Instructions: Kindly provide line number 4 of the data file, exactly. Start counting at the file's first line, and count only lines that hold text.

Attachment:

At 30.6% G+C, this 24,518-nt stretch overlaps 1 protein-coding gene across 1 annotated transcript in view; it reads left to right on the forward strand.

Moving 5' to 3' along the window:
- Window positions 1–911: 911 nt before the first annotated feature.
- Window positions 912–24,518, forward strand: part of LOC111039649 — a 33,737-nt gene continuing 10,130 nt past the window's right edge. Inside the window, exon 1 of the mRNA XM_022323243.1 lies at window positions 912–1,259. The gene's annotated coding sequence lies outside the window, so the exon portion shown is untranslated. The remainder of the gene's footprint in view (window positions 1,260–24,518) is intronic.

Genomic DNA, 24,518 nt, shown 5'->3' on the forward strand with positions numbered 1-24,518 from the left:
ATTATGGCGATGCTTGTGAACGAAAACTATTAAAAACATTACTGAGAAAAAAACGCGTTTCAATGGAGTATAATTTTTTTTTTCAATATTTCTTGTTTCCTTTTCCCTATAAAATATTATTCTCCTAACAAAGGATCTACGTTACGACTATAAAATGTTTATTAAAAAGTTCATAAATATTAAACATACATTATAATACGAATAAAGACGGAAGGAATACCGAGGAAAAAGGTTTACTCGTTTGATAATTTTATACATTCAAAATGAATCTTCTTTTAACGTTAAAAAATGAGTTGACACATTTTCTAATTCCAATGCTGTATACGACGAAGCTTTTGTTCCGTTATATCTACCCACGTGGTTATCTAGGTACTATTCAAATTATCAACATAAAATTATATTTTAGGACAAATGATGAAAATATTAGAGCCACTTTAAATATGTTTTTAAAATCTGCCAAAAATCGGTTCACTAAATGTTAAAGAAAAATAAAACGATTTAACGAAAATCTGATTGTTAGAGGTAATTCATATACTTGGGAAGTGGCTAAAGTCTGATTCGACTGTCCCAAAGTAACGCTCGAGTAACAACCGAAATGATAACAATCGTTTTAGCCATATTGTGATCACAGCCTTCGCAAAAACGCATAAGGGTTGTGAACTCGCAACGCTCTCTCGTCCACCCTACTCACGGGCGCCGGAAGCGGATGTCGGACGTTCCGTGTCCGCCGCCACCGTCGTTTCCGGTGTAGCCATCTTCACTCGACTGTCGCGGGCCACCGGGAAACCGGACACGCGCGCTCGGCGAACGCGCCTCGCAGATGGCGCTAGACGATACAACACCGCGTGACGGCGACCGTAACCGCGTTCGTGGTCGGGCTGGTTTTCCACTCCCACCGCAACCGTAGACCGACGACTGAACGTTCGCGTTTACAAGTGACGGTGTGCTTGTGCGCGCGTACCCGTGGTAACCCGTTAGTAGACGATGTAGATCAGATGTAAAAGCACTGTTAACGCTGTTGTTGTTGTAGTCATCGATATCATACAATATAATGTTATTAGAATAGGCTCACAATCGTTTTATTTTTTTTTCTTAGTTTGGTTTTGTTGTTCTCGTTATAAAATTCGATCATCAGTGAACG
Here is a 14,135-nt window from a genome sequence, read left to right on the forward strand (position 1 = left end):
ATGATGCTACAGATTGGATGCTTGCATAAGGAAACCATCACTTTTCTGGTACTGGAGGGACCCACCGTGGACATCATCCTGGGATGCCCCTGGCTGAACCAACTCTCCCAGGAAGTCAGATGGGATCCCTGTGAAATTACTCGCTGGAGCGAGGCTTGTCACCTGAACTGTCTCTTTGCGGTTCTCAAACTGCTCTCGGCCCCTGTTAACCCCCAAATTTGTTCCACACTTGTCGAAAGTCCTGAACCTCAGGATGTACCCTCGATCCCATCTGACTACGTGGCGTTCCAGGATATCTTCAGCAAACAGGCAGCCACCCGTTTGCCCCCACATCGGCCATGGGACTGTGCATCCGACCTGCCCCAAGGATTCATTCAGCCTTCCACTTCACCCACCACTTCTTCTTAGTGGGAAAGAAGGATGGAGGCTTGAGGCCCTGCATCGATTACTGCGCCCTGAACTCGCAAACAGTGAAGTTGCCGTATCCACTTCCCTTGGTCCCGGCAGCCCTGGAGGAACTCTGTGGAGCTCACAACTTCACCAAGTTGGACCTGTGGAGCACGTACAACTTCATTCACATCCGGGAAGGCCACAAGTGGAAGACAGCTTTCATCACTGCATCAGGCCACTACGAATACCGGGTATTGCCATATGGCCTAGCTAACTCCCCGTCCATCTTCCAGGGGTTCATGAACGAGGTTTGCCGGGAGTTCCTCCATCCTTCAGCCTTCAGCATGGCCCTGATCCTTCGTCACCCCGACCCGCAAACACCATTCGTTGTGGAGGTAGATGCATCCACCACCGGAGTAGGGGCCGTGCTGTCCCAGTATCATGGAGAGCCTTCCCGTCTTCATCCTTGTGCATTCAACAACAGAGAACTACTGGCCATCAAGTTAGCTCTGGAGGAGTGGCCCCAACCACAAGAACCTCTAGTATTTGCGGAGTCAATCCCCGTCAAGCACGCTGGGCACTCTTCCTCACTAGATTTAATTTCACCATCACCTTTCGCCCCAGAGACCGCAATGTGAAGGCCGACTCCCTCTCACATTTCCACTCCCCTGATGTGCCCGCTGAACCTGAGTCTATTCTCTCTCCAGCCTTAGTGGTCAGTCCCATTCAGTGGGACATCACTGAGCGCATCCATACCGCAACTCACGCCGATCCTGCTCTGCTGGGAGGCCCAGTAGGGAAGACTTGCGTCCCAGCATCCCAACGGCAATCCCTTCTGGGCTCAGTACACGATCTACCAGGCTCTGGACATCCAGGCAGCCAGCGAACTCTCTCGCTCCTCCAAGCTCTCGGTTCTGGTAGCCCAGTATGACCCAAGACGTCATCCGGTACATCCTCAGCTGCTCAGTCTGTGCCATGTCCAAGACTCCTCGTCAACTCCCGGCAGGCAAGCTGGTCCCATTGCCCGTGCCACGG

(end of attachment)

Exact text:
- Window positions 912–24,518, forward strand: part of LOC111039649 — a 33,737-nt gene continuing 10,130 nt past the window's right edge. Inside the window, exon 1 of the mRNA XM_022323243.1 lies at window positions 912–1,259. The gene's annotated coding sequence lies outside the window, so the exon portion shown is untranslated. The remainder of the gene's footprint in view (window positions 1,260–24,518) is intronic.